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Military expenditure, terrorism and capital flight: Insights from Africa

1st Person: Asongu, Simplice
Additional Persons: Amankwah-Amoah, Joseph
Type of Publication: Paper
Language: English
Published: African Governance and Development Institute (AGDI) 2016
Series: AGDI Working Paper
Online: http://hdl.handle.net/10419/149942
id
oai_econstor.eu_10419-149942
recordtype
econstor
institution
MPG
collection
ECONSTOR
title
Military expenditure, terrorism and capital flight: Insights from Africa
spellingShingle
Military expenditure, terrorism and capital flight: Insights from Africa
Asongu, Simplice
AGDI Working Paper
title_short
Military expenditure, terrorism and capital flight: Insights from Africa
title_full
Military expenditure, terrorism and capital flight: Insights from Africa
title_fullStr
Military expenditure, terrorism and capital flight: Insights from Africa
title_full_unstemmed
Military expenditure, terrorism and capital flight: Insights from Africa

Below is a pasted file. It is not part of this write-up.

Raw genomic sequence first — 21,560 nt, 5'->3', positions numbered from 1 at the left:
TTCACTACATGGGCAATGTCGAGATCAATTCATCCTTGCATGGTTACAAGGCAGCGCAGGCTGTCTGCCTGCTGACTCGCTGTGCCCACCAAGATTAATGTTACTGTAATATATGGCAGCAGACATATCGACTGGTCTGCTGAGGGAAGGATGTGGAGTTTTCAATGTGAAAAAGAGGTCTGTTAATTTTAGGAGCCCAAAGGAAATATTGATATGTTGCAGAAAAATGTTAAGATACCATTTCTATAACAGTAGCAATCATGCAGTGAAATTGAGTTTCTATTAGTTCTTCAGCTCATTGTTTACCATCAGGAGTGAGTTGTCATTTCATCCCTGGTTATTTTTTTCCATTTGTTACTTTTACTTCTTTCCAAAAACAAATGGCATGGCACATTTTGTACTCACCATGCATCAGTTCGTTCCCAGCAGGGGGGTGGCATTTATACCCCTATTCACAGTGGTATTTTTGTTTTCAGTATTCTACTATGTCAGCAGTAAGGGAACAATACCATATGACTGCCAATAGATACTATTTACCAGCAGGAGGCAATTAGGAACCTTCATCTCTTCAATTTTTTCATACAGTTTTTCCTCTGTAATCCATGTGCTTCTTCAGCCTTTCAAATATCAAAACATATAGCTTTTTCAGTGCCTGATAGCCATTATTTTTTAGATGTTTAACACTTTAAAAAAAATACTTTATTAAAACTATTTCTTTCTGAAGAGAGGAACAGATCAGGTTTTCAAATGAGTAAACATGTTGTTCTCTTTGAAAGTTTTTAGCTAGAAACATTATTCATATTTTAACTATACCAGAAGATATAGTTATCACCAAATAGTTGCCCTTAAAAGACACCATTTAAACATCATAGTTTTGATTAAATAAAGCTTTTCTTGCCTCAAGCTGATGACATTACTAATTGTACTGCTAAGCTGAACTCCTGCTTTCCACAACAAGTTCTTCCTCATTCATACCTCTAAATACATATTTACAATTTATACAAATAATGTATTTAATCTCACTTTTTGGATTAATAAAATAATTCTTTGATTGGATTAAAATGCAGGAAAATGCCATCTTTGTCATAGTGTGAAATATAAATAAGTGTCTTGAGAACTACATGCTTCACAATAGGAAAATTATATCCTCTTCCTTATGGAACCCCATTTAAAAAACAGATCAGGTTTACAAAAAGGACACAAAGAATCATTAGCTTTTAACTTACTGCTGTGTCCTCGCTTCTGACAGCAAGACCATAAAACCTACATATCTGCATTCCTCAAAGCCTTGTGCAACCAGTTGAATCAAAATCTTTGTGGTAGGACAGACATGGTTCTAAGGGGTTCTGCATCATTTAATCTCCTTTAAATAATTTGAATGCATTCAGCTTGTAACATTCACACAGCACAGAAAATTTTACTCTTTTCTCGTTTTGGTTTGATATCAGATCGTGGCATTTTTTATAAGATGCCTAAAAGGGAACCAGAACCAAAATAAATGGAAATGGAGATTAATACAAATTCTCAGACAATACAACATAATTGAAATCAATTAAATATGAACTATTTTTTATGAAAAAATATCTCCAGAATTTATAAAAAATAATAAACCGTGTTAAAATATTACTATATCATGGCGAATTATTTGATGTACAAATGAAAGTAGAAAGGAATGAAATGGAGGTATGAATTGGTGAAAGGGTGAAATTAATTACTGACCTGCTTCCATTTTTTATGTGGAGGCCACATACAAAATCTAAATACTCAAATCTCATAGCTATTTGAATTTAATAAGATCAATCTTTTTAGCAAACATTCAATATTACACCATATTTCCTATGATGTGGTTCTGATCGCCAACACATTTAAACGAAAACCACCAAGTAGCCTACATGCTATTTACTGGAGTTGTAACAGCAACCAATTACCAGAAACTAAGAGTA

title_sort
Military expenditure, terrorism and capital flight: Insights from Africa
format
electronic Article
format_phy_str_mv
Paper
publisher
African Governance and Development Institute (AGDI)
publishDate
2016
language
English
author
Asongu, Simplice
author2
Amankwah-Amoah, Joseph
author2Str
Amankwah-Amoah, Joseph
description
In spite of the growing consensus of the need to utilise military expenditure to help combat terrorism, our understanding of the threshold at which military expenditure reduces the effect of terrorism stemming from capital flight remains largely underexplored. We employed a panel data of 37 African countries from 1996-2010 and determined that the thresholds are apparent exclusively in Quantile Regressions with military expenditure thresholds ranging from: 4.224 to 5.612 for domestic terrorism, 5.734 to 7.363 for unclear terrorism and 4.710 to 6.617 for total terrorism. No thresholds are apparent in transnational terrorism related regressions. Depending on the terrorist target, the findings broadly show that a critical mass of between 4.224 and 7.363 of military expenditure as a percentage of GDP is needed to reverse the effects of terrorism stemming from capital flight. Implications for public policy are discussed.
url
http://hdl.handle.net/10419/149942
series
AGDI Working Paper
seriesStr
AGDI Working Paper
AGDI Working Paper
series2
AGDI Working Paper
series2_facet
AGDI Working Paper
up_date
2019-07-18T02:50:14.021Z
_version_
1639362847668436995

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